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What is the Role of Technology in Human Trafficking?

December 7, 2011

Networked technologies – including the internet, mobile phones, and social media – alter how information flows and how people communicate. There is little doubt that technology is increasingly playing a role in the practices and processes surrounding human trafficking: the illegal trade of people for commercial sexual exploitation, forced labor, and other forms of modern-day slavery. Yet, little is known about costs and benefits of technology’s role. We do not know if there are more human trafficking victims as a result of technology, nor do we know if law enforcement can identify perpetrators better as a result of the traces that they leave. One thing that we do know is that technology makes many aspects of human trafficking more visible and more traceable, for better and for worse. Focusing on whether technology is good or bad misses the point; it is here to stay and it is imperative that we understand the role that it is playing. More importantly, we need to develop innovative ways of using technology to address the horrors of human trafficking.

To date, as researchers at USC have highlighted, there is little empirical research into the role that technology plays in human trafficking, let alone the commercial sexual exploitation of children. As a result, new interventions and policies are being driven by intuition, speculation, and extrapolation from highly publicized incidents. There’s no doubt that all forms human trafficking and modern day slavery are horrible, but if we actually want to help those that are victimized, we need to recognize that this is a complex issue and work to understand how the puzzle pieces fits together. My team at Microsoft Research is trying to untangle technology’s role in different facets of the human trafficking ecosystem, fully recognizing how complicated and messy it is. This is why we need your help.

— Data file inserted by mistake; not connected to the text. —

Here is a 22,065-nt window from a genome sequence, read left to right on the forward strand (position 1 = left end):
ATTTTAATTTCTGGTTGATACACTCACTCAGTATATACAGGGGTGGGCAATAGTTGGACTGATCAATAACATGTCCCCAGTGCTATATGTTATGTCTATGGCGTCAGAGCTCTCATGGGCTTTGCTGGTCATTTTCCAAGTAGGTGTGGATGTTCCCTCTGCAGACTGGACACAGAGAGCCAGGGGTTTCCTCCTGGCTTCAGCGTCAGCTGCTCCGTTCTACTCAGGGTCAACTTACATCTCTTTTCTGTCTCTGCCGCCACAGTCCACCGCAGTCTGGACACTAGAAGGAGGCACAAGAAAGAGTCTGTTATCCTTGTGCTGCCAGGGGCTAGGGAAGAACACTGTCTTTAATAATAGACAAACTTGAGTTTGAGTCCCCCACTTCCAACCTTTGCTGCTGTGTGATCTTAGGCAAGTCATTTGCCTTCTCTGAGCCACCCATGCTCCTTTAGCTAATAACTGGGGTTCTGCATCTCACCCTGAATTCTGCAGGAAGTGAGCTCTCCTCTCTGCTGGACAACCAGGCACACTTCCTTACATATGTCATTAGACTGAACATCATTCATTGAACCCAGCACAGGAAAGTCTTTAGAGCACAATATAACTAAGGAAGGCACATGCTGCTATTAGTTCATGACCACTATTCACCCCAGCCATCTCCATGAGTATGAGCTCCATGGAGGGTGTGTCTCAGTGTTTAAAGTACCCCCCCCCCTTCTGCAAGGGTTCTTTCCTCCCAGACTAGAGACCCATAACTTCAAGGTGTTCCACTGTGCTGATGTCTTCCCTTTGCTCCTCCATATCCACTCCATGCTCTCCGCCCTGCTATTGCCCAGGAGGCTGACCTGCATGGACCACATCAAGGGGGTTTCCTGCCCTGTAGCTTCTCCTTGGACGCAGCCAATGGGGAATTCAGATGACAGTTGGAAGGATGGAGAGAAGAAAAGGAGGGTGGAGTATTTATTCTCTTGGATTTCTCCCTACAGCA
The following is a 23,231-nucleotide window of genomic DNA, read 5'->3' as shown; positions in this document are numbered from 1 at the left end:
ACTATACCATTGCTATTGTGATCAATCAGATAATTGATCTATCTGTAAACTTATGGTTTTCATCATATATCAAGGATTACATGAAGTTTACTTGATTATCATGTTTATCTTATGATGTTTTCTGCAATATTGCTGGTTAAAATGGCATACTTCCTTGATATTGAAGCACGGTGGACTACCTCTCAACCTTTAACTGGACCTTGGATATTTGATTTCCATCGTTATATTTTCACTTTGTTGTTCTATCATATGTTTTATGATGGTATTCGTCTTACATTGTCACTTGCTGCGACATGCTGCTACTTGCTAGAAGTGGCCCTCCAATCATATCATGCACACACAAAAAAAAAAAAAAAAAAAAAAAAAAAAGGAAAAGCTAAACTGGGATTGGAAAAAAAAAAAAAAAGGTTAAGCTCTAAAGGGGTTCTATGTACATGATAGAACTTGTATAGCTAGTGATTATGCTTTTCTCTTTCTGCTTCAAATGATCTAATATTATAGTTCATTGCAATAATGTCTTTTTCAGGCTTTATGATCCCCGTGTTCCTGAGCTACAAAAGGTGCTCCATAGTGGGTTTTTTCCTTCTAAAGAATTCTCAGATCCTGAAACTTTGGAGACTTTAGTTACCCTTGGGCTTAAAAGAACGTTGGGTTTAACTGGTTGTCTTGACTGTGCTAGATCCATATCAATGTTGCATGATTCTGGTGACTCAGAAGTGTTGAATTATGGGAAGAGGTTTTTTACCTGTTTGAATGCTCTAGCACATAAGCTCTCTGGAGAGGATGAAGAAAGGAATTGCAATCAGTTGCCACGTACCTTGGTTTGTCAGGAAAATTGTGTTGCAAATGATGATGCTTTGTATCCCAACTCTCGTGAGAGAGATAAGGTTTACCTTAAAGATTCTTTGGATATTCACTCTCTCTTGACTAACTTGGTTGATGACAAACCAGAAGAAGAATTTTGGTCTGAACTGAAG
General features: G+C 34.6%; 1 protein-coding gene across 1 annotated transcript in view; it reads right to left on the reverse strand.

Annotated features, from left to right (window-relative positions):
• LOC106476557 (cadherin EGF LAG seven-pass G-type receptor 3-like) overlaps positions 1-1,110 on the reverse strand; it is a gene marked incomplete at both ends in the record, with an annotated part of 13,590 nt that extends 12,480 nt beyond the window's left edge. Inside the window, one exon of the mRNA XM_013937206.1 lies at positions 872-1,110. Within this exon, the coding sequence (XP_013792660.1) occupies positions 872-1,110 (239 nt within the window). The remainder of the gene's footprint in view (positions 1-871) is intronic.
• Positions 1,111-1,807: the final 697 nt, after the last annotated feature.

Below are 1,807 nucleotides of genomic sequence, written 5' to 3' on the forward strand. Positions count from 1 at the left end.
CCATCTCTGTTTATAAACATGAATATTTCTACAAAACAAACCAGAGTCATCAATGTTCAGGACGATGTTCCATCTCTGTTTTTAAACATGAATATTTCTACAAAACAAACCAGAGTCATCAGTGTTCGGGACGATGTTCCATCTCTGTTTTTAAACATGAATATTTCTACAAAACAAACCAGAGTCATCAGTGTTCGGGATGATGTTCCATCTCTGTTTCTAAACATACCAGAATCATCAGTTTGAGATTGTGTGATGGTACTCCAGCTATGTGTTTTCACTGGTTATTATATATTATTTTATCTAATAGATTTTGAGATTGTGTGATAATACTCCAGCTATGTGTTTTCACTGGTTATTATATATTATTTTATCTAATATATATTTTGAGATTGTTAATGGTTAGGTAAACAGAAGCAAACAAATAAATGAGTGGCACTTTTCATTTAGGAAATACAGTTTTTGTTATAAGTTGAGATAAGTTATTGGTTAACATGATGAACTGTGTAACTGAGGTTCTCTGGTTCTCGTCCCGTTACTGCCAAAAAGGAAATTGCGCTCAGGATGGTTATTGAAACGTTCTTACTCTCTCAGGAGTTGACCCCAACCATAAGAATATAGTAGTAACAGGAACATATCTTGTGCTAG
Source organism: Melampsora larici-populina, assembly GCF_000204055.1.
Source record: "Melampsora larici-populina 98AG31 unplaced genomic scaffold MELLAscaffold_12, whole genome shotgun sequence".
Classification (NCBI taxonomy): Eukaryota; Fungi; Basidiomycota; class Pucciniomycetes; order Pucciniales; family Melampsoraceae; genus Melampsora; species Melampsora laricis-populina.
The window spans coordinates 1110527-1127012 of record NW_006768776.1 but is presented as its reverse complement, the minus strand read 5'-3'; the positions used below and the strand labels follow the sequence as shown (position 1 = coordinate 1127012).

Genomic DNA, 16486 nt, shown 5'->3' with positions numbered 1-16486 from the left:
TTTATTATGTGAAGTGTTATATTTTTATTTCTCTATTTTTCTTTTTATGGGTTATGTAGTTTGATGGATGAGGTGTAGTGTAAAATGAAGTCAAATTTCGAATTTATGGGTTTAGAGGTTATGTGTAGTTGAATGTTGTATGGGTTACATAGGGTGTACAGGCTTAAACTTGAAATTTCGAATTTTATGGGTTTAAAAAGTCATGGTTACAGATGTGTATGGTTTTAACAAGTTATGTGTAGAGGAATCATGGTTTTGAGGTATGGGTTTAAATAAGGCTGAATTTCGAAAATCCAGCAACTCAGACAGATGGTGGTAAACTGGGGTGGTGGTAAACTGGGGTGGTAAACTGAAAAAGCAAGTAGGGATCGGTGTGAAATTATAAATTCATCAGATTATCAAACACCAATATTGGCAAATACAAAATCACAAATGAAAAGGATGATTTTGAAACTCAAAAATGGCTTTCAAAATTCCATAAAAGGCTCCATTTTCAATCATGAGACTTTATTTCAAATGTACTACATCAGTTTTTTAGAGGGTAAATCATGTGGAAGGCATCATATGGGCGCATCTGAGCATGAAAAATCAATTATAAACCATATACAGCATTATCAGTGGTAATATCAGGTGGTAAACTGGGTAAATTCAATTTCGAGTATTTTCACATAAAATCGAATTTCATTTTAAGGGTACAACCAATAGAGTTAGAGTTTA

Thanks to the generous support of the Microsoft Digital Crimes Unit and Microsoft Research, I’m proud to announce a pool of grant money for researchers who can help us understand critical elements of the puzzle. Please forward this far and wide because we’re hoping to find scholars with the skills, domain knowledge, and passion to really help us interrogate how technology is used in human trafficking. We need anthropologists, communications scholars, computer scientists, criminologists, psychologists, sociologists, etc.

In order to help contextualize our RFP, we have prepared a framework document meant to map out one slice of the human trafficking ecosystem: “Human Trafficking and Technology: A framework for understanding the role of technology in the commercial sexual exploitation of children in the U.S.” This document is meant to articulate some of the complex issues and hard questions that we face in trying to understand technology’s role in one aspect of human trafficking. If you’re interested in this space, please be critical and challenge our thinking.

We are also looking to identify scholars who are working in this space, including graduate students and postdocs and researchers whose work is not yet published. Even if you’re not looking for grant money, please drop us a line if you’re grappling with technology’s role in human trafficking.